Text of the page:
There is a long tradition of novelists naming characters after people they have known. Some honoured in this way are more pleased than others. A A Milne's son Christopher Robin, for instance, grew to resent his fictional counterpart in the Winnie-the-Pooh books. Ian Rankin once named a character for a fan who had paid for the opportunity in a charity auction. That fan later wrote a novel in which a character called Ian Rankin misappropriates his name. So how would one successful author appreciate his name appearing in another's novel? We may soon find out.
A new novel by D J Taylor, At the Chime of a City Clock, is published on Thursday by Constable – and already readers have spotted a familiar name. Midway through the novel, we are introduced to a seedy detective, "a spindly-looking bloke in a brown mac with a strand or two of silvery hair plastered across his head...". This minor character's name is Faulks.
Taylor's fans will not have forgotten that last summer his name was dragged into a spat about another novel: Sebastian Faulks's A Week in December featured an unpleasant book reviewer, R Tranter, whom many immediately pegged as Taylor. Both Tranter and Taylor contributed to satirical magazines, it was murmured. Both wrote under their initials. Taylor had recently written an unflattering review of Faulks's Human Traces. Not only were the authors once great friends, but they have also been colleagues on this very newspaper. So how is their relationship now?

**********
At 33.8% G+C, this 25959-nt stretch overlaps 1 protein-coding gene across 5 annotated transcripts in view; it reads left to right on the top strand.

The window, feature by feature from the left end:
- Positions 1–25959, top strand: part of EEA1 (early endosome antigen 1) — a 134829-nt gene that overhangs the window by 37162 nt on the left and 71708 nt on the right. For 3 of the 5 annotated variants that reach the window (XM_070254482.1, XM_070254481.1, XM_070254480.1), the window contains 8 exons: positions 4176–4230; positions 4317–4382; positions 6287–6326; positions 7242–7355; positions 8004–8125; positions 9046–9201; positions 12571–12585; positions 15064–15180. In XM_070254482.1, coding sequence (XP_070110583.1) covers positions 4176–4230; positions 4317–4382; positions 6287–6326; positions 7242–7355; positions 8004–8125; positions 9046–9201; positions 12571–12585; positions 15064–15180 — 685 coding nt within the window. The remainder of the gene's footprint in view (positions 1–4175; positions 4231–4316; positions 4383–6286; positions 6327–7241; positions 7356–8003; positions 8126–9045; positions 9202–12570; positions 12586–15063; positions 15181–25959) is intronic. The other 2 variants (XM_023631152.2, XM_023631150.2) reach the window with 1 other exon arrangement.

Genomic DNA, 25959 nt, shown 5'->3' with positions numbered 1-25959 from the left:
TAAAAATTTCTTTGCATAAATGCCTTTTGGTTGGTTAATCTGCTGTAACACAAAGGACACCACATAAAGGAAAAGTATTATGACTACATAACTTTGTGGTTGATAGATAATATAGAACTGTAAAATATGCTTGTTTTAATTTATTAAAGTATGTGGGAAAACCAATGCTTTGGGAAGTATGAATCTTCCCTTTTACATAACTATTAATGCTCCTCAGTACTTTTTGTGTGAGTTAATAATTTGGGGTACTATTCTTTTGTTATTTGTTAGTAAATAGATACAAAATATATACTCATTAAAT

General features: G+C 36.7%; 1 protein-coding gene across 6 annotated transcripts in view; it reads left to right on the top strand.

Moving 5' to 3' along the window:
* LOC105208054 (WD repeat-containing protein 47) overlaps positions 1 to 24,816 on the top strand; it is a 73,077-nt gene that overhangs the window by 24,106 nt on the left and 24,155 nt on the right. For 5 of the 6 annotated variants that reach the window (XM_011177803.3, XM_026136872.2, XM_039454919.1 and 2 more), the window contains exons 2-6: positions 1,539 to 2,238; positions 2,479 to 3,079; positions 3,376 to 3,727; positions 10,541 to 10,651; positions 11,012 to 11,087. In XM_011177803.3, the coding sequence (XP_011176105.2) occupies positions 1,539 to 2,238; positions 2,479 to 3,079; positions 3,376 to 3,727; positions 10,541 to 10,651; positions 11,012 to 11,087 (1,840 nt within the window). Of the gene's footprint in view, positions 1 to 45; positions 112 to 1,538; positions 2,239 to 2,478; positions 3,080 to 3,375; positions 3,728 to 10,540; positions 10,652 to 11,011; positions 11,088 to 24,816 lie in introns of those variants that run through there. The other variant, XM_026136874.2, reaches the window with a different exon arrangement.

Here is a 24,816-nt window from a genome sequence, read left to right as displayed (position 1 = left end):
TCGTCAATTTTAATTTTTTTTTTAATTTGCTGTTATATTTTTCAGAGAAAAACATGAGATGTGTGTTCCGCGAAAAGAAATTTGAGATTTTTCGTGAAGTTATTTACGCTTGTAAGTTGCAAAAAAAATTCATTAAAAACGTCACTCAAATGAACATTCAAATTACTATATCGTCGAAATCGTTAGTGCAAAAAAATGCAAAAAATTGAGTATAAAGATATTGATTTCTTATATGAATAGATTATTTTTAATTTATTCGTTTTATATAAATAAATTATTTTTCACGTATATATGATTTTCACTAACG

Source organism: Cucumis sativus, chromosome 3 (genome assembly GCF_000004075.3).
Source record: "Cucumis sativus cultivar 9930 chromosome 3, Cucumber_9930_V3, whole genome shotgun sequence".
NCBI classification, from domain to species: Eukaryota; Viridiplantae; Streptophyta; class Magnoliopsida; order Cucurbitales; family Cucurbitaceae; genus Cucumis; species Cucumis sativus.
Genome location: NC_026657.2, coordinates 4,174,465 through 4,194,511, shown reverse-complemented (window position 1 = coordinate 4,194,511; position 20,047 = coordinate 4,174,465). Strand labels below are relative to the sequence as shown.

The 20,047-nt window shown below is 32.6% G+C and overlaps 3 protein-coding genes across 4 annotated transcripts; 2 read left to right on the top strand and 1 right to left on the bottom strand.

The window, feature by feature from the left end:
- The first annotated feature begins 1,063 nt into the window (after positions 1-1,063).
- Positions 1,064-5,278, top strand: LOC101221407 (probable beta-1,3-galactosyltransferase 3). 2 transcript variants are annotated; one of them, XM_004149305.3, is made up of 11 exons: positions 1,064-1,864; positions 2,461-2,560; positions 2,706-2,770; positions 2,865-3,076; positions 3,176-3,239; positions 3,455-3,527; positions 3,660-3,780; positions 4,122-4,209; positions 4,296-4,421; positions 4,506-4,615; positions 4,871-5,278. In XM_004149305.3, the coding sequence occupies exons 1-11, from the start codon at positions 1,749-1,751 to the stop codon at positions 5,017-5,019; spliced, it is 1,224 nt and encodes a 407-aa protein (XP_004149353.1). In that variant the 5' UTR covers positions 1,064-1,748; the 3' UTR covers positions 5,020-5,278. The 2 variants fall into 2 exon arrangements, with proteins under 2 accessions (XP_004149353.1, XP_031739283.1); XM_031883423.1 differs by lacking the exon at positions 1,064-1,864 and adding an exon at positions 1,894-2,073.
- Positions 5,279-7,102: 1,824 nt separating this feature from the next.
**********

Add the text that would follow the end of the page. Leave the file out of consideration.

"I have immensely warm feelings towards Sebastian Faulks, who was a great friend and sponsor of mine in the early days," confirms Taylor, who would not be drawn on the fictional Faulks, saying enigmatically that "writers are sometimes entitled to a little bit of fun, which is all this is".
Faulks, however, did not return calls about his new namesake – perhaps caught up with the paperback publication of A Week in December next week. But last summer he scoffed at any similarities between fictional characters and real-life reviewers. "I can't describe the measure of desperation with which this question fills me," he said. "This is the complete opposite of what I'm trying to do: create a freestanding, fictional world, true to itself and umbilically connected to the real world." If his next novel happens to star a scoundrel named Taylor, we will know that he has changed his mind.